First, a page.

"Our beloved Brother Sutton has gone. His seat in this Hall will hereafter be filled by another. We shall much miss his presence and wise counsels in our deliberations, and his prompt action to advance the principles and objects of our Order. Yes, he has gone forever from our sight; but he will be gratefully remembered among those noble patrons and promoters of Freemasonry and the public good who >rest from their labors, and whose works, do surely follow them; with those of our Brethren, — with Washington, Lafayette, Garfield, of imperishable renown, —with those beloved Brethren of our own circle — with Moore, Lewis, Titus, and others of benevolent designs. These have fallen around us, alike in the maturity of }rears, and renowned as pillars in the temple of Freemasonry ; and now Providence calls on us to inscribe on our star-spangled roll of worthies the name of Sutton, who has been gathered to his fathers in the maturity of years, like a shock of corn fully ripe in its season. Thanks to a merciful Providence that his useful life was so long continued to us, and that his sun was permitted to go down shining in all its brightness.

"When we think of the benefactions which he has bestowed, and the services he has rendered to the cause of, Freemasonry, and especially to this Grand Lodge; the interest which he ever manifested in its welfare, and the confidence which he has inspired in the hearts of our Brethren, we most gratefully render to his memory a record of worth which history will cherish and our Fraternity will revere when our voices are silent in death, — when that marble bust, which to-day seems almost to speak to us, shall have crumbled into dust.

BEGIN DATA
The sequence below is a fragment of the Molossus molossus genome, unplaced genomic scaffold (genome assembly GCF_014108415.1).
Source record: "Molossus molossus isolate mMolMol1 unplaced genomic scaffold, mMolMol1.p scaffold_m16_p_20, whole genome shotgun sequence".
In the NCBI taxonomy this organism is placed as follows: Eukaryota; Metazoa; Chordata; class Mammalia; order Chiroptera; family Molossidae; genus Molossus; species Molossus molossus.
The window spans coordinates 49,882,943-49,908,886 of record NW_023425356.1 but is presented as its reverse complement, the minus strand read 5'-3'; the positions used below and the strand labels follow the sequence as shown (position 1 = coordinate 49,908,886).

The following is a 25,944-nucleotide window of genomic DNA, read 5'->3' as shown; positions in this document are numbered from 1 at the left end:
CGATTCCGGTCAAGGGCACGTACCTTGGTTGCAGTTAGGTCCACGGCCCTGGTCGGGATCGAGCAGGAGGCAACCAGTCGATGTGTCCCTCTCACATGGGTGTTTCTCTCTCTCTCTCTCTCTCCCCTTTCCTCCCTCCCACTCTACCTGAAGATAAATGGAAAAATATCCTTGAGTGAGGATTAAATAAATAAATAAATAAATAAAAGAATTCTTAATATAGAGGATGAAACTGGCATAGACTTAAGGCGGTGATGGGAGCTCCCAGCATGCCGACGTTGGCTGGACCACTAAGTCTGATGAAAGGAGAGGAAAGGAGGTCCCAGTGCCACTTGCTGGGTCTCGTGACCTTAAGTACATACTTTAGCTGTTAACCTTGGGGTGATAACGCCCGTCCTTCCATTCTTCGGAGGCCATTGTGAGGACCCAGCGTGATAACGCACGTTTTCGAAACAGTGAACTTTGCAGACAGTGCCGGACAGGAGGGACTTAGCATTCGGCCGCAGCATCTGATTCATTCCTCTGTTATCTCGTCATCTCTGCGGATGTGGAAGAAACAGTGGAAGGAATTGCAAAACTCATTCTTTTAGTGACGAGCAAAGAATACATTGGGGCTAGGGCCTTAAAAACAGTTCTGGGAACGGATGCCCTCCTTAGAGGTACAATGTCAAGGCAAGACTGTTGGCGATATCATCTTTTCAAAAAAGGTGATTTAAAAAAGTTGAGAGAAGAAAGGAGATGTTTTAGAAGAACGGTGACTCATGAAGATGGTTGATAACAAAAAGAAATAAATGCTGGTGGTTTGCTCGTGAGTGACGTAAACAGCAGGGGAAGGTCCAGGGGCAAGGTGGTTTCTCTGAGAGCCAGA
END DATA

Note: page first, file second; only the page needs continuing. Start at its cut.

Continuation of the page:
"Our Brother and friend hath gone to his rest,
With record of worth and life richly blest,
For blessings bestowed and labors of love
We doubt not his name lives on record above."

It was unanimously Voted, That the report of the committee be accepted and spread upon our Records, and that R.W. Brother Wilder be requested to furnish a copy of his remarks for record.


From Proceedings of the Massachusetts Council of Deliberation AASR NMJ, 1882, Page 41:

There are men in this presence who have known William Sutton long, through youth, maturity and age, — have known him intimately, and ever to respect, revere and love him; and who, because he was a good man, a genial friend, a generous giver of what he was, and what he had, have laid him away in the tomb of his fathers, with sincerest sorrow. And as they miss him in this Council to-day, the tear that overflows the eye is memory's unbidden tribute to his worth, and a token of that enduring love that has followed him to the unknown land, — for our